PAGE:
While getting pimples on your scalp might not be the most common place to have them pop up – it is definitely possible.
Ultimately, your head has hair follicles just like the rest of your face, and when those follicles get clogged with oils, dead skin, or bacteria, you can find yourself with a few (or a lot) of scalp pimples.
Whether they tend to form on your hairline, or they are deeply embedded in the scalp, scalp pimples tend to function similarly to pimples elsewhere on the body.
In this article, we will cover some of the things you can do to help avoid those pesky scalp pimples.
1. Wash your hair regularly
If you have been skimping on washing your hair to try and achieve the messy bedhead look, or improve the health of your hair, if it is causing too much of an oil buildup on your scalp you might be doing yourself a disservice.
Extra oil might look great on your locks, but if you are clogging your scalp pores in the process, you may end up discovering a few scalp pimples to contend with.
Washing at least twice weekly might be enough to keep extra scalp oil at bay, but everyone is a little different so go by what makes your scalp look and feel the healthiest.
2. Check your hair products
If your scalp breakout started suspiciously close to when you began using that discount bin conditioner, it could be that certain harsh or poor quality ingredients could be creating unwanted scalp pimples.
Try to use hair products with gentle ingredients, that don’t feel like they are leaving a film or buildup on your scalp to let your scalp breathe.
3. Really get in there when washing your hair
When you are washing your hair, use your fingers to really work through your scalp and remove all that product buildup or excess oil.
Just smearing a little shampoo over the area will get the top layer of the hair, but will leave a whole bunch of pore-clogging gunk on the top of the scalp.
Wash your hair like you are giving yourself a 1-minute scalp massage to make sure you clear off all that buildup that could be bringing on scalp pimples.
4. Don’t forget your hairline during your skin routine
The hairline is an easy one to miss when you are doing your daily face washing, toning, serums, and moisturizing, but with this area being a catch-all for oils and products coming off your hair, this area needs to be a priority.
Take extra care when washing your face to gently trace along the hairline, and give this area serum and moisturizer love too.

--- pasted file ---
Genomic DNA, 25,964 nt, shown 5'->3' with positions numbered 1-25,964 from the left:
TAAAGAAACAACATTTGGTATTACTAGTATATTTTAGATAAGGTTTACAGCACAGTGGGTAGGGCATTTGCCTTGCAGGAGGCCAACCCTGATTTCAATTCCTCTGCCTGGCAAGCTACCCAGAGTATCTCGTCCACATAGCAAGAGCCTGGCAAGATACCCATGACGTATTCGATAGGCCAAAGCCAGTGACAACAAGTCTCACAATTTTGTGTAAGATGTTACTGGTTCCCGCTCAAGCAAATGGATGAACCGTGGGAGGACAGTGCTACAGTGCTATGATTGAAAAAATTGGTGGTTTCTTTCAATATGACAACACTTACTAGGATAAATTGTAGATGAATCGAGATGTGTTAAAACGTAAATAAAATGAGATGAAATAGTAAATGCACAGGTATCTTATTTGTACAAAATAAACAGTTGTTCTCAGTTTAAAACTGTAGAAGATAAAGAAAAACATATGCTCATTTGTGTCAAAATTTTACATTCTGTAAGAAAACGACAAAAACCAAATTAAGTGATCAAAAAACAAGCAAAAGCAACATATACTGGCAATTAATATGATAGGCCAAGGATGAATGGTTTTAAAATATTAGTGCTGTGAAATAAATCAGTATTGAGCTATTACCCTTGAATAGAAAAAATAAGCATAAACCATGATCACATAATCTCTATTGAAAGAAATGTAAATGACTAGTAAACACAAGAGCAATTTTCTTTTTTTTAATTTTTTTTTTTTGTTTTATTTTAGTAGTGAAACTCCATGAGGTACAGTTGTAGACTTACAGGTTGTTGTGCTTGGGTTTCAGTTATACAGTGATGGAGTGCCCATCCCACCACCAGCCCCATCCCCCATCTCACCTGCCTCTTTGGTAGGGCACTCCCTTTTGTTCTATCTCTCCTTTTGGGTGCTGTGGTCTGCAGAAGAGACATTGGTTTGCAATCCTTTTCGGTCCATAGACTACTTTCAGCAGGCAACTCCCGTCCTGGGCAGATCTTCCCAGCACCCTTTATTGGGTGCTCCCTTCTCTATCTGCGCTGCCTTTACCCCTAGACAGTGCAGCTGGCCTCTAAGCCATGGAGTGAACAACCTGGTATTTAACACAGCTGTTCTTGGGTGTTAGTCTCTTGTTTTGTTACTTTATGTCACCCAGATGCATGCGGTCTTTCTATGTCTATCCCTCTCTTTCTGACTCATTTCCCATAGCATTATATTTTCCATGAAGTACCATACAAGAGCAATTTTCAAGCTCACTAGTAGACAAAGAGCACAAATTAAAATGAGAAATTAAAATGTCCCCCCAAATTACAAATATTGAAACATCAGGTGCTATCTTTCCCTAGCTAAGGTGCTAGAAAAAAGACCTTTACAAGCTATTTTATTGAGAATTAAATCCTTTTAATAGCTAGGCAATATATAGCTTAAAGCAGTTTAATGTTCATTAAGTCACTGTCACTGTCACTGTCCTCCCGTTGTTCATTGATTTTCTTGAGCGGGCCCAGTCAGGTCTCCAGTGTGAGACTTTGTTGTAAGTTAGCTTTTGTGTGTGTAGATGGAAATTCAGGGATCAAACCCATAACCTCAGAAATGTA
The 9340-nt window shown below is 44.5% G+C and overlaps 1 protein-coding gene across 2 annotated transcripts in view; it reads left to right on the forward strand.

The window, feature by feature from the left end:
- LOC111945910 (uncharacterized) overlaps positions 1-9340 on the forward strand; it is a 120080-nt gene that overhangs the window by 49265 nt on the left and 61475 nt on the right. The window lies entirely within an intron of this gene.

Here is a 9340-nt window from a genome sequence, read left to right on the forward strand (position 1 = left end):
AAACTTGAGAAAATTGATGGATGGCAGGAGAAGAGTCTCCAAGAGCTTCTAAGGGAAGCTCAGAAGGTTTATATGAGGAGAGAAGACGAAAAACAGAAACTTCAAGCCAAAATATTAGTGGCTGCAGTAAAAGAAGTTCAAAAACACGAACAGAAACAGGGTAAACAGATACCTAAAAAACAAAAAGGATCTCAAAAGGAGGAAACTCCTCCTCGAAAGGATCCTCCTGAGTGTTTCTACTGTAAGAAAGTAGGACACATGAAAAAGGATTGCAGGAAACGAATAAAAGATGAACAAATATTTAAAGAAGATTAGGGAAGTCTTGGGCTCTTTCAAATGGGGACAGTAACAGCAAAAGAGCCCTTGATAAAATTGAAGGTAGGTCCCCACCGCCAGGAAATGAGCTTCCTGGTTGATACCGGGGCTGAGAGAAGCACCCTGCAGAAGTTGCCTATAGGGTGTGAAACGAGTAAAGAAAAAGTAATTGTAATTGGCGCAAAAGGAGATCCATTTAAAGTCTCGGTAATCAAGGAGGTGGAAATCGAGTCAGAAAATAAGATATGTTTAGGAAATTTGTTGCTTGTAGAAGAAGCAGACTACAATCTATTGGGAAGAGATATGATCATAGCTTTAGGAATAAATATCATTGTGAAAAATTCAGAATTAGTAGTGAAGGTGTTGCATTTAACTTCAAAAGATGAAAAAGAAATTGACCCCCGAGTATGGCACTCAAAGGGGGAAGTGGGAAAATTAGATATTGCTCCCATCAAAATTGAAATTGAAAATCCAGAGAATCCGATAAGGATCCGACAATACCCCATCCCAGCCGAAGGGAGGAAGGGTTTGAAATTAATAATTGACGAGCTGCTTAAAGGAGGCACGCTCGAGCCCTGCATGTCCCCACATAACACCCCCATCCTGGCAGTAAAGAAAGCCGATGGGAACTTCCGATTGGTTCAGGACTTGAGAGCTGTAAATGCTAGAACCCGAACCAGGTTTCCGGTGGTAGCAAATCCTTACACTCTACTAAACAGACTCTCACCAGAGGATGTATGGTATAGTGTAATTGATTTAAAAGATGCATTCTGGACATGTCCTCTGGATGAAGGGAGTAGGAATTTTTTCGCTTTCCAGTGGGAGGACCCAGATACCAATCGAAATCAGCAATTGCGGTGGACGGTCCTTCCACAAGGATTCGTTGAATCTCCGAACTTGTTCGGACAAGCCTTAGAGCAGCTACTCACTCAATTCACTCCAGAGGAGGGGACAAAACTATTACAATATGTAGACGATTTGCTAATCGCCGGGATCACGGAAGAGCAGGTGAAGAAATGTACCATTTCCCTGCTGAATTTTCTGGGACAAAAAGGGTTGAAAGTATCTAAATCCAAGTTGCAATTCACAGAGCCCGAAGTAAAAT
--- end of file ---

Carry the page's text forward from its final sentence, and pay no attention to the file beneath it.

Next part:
5. Toss that hat
Maybe you are awesome at pulling off the hat look so you rock one on the regular, but you tend to notice that you have more scalp pimples than before, especially along the area in contact with the hat.
Headwear, like hats, tend to increase the heat and humidity on the scalp which is a favorite breeding ground for bacteria and fungi.
If you don’t want to give up your hat habit, wash washable hats regularly, or try to find ones that are looser or more breathable to help avoid scalp pimples.
6. Wash after that workout
While it might seem more convenient to do a quick rinse-and-go after your morning workout, if you are skipping a thorough scalp wash after a particularly sweaty gym session you could be increasing your risk of developing scalp pimples.
If you have tried everything but you still seem to have the occasional scalp or hairline pimple, look into switching to a medicated shampoo.
Medicated shampoos are formulated specifically to address acne and skin issues on the scalp, and even once the scalp acne has cleared you can continue with these shampoos for continuous or periodic scalp maintenance.
If you start every day by applying 6 different products to your scalp, it might eventually act up in the form of irritation or scalp pimples.
Try to find a hairstyle that will give your scalp a break from all the products for a few days a week, and the scalp pimples might clear up.
Hey, you might even end up liking the low maintenance look.
When to talk to a doctor
If you still have scalp acne problems after trying all of these tips, or your scalp acne seems abnormal or severe, it might be time to speak with a dermatologist to make sure nothing else more serious is going on.
Severe itching, irritation, pain, swelling, or redness that is more intense than your general pimple could indicate that prescription creams or oral medications might be needed.
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